Author Topic: Type of netting to protect plants from wood pigeon damage.  (Read 8109 times)

George the Pigman

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For many years to prevent devastation of our brassicas by the local large population of wood pigeons I and others on my site have used scaffolders debris netting  supported by hoops to cover them. Its supposed to stop butterflies getting in but I am more sceptical about the latter. Problem is though I think it blocks off a fair amount of light. Does anyone use an alternative?

JanG

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Re: Type of netting to protect plants from wood pigeon damage.
« Reply #1 on: May 01, 2024, 07:25:22 »
I use debris netting for brassicas too. I havenít been aware of any problems with lack of light. All kinds of brassicas develop well. Iím wondering whether youíve noticed any problems with your brassicas which might be caused by poor light?
When butterflies have found a way in I have usually found that thereís a small hole somewhere or I hadnít pegged it down quite well enough. Iíve heard of people sowing up the black seams, which tend to have bigger gaps, but Iíve not done that and havenít felt the need to.
The alternatives are black butterfly netting, either the softer kind or the more obviously plastic stiffer kind. . Both are more expensive. The softer kind catch and are rather easily damaged I find, and the stiffer kind is just not as pleasant to handle. I imagine they let more light in though.
And then thereís mesh such as Enviromesh.  I donít know how the light filtration compares but again itís quite expensive.
Brassicas can stand a certain amount of shade so my own feeling is that debris netting works well but Iíd be interested to know your experiences, G the P.

saddad

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Re: Type of netting to protect plants from wood pigeon damage.
« Reply #2 on: May 01, 2024, 08:11:50 »
I use debris netting and haven't noticed any problems with light levels.

Paulh

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Re: Type of netting to protect plants from wood pigeon damage.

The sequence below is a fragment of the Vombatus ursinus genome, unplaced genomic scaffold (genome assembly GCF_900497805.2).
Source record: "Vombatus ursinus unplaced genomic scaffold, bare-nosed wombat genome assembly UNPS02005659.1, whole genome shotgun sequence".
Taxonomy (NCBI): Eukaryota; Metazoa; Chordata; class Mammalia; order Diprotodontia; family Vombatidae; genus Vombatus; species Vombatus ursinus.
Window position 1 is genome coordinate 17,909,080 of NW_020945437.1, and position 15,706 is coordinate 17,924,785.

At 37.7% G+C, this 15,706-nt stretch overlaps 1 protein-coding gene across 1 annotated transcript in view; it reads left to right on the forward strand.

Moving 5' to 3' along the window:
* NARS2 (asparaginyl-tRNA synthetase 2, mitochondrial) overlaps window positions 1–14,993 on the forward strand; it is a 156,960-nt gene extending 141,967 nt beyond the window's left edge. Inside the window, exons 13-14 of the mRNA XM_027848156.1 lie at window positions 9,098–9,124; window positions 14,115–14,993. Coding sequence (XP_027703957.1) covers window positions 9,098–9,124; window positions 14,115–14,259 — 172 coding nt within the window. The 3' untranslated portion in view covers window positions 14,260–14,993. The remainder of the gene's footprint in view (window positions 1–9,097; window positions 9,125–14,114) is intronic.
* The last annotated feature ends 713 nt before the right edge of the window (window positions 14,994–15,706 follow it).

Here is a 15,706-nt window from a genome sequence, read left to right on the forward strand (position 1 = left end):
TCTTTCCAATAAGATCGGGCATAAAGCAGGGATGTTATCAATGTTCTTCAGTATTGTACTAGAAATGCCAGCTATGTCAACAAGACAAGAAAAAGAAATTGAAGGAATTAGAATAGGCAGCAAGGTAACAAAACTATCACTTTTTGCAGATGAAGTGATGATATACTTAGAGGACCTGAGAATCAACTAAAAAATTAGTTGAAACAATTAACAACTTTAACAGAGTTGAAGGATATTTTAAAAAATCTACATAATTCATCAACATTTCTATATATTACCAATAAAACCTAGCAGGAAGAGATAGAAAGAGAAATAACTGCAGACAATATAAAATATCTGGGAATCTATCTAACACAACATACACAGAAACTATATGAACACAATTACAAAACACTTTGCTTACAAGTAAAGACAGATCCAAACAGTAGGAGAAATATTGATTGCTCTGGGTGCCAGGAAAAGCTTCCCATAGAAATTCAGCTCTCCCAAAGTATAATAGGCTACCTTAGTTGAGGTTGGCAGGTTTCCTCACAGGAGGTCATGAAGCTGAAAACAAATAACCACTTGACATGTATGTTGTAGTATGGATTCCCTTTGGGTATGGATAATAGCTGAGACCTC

« Reply #3 on: May 01, 2024, 08:37:25 »
I use rigid netting with 7mm gauge mesh on my brassicas. The butterflies can't get through it but can lay eggs through it if there's a leaf in range. It cuts out a bit of light but not enough to seem to be an issue.

I use 19mm gauge flexible netting on my peas and fruit. It's easier to store than the rigid netting. The pigeons will reach through from a convenient perch (such as the hoops!), so you need to take that into account in the design.

George the Pigman

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Re: Type of netting to protect plants from wood pigeon damage.
« Reply #4 on: May 01, 2024, 19:10:47 »
JanG I've noticed this year over winter the Purple Sprouting Broccoli were exceptionally tall as were the Brussels Sprouts so I wondered if they were stretching for the light. Not noticed a problem in summer over the years.
Another problem is the eyelets that scaffolders use to attach it to the scaffolding can be accessed by insects as you point out and often the lines of them down the middle seem to split in strong winds.
« Last Edit: May 01, 2024, 19:27:59 by George the Pigman »

JanG

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Re: Type of netting to protect plants from wood pigeon damage.
« Reply #5 on: May 02, 2024, 05:53:04 »
JanG I've noticed this year over winter the Purple Sprouting Broccoli were exceptionally tall as were the Brussels Sprouts so I wondered if they were stretching for the light. Not noticed a problem in summer over the years.
Another problem is the eyelets that scaffolders use to attach it to the scaffolding can be accessed by insects as you point out and often the lines of them down the middle seem to split in strong winds.

Interesting. My PSB has been very tall lately too, but Iíve put it down to favourable growing conditions. In fact Iíve abandoned the debris netting when theyíve got to a certain height as I canít peg it down any more, and replaced it with roughly draped  black netting simply to keep the pigeons off. Could your purple sprouting and brussel spouts simply be happy and vigorous?!
Iíve not had debris netting split at the eyelet seams and, as above, Iíve noticed very little insect, including butterfly, damage through those eyelets. Iím thinking that most insects, like aphids and whitefly, will collect under any mesh etc., and the occasional incursion of butterfly eggs is reasonably easily dealt with.
Of course, debris netting wonít keep flea beetles off at the early stage of development.

 

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